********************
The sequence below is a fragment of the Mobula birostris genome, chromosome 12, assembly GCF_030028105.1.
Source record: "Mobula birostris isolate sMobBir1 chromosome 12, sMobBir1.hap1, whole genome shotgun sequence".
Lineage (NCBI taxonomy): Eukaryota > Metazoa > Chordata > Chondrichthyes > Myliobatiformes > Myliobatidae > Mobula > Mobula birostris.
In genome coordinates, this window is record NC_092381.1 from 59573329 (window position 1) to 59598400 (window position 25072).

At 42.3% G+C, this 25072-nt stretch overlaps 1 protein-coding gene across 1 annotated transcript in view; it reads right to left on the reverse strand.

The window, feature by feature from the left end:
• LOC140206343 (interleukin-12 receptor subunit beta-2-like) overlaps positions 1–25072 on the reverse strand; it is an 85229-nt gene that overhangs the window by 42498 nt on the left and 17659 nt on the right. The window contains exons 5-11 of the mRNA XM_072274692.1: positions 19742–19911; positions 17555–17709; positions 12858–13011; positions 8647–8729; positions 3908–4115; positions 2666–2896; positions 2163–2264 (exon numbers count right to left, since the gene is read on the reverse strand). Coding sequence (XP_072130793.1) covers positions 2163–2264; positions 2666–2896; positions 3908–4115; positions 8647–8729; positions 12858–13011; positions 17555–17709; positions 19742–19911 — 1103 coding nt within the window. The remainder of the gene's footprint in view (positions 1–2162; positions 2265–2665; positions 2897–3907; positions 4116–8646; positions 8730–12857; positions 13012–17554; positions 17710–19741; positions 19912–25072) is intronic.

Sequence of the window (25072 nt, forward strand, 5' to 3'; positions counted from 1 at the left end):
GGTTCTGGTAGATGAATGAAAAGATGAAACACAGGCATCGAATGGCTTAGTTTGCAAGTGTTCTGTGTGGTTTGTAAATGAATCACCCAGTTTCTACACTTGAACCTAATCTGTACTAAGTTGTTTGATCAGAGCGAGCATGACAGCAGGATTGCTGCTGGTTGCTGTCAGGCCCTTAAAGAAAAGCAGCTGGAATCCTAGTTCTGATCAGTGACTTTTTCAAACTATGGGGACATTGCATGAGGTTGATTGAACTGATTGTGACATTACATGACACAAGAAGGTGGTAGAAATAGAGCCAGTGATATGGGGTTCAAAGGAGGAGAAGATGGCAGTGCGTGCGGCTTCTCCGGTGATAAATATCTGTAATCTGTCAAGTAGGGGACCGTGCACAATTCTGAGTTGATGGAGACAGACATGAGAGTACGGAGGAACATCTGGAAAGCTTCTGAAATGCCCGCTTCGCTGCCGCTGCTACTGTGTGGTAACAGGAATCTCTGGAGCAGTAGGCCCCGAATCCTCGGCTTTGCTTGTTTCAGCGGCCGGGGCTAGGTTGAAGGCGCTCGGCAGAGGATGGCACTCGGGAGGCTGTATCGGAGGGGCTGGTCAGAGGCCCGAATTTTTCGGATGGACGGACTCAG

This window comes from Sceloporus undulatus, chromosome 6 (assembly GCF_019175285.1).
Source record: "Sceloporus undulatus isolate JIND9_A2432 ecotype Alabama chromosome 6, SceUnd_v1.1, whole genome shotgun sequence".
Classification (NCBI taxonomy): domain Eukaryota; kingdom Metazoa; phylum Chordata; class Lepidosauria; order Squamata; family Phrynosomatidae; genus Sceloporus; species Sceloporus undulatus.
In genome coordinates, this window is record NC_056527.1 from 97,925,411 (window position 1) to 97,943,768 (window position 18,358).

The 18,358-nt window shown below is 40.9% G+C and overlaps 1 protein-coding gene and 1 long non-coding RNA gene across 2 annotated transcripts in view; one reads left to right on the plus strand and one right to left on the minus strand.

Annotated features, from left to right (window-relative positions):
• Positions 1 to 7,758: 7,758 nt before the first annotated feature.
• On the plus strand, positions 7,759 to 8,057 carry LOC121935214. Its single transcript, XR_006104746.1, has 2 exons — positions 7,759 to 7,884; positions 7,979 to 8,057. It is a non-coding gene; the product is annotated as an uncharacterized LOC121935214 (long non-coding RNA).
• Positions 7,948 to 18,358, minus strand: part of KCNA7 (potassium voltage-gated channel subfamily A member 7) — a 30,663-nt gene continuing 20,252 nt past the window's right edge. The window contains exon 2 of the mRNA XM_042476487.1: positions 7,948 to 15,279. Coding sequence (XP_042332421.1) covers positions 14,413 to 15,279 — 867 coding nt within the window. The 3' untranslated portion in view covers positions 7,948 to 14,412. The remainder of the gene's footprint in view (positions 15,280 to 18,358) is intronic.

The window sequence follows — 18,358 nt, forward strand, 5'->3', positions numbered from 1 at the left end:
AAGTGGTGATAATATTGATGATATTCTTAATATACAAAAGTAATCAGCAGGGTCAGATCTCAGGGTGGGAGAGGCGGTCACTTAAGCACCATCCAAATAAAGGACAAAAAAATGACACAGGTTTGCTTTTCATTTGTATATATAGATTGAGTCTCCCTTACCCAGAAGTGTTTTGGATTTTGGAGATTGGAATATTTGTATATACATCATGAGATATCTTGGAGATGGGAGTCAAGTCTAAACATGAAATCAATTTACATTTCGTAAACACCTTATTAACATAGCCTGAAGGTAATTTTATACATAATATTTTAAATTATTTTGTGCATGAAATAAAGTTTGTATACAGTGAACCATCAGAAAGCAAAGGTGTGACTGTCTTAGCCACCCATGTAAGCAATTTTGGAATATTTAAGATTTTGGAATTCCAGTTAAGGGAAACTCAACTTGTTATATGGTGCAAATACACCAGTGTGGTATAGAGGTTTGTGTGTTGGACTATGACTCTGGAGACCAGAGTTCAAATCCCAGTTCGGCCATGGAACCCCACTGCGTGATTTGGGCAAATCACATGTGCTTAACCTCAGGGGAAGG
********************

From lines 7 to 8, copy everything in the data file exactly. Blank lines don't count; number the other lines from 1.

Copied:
• LOC140206343 (interleukin-12 receptor subunit beta-2-like) overlaps positions 1–25072 on the reverse strand; it is an 85229-nt gene that overhangs the window by 42498 nt on the left and 17659 nt on the right. The window contains exons 5-11 of the mRNA XM_072274692.1: positions 19742–19911; positions 17555–17709; positions 12858–13011; positions 8647–8729; positions 3908–4115; positions 2666–2896; positions 2163–2264 (exon numbers count right to left, since the gene is read on the reverse strand). Coding sequence (XP_072130793.1) covers positions 2163–2264; positions 2666–2896; positions 3908–4115; positions 8647–8729; positions 12858–13011; positions 17555–17709; positions 19742–19911 — 1103 coding nt within the window. The remainder of the gene's footprint in view (positions 1–2162; positions 2265–2665; positions 2897–3907; positions 4116–8646; positions 8730–12857; positions 13012–17554; positions 17710–19741; positions 19912–25072) is intronic.

Sequence of the window (25072 nt, forward strand, 5' to 3'; positions counted from 1 at the left end):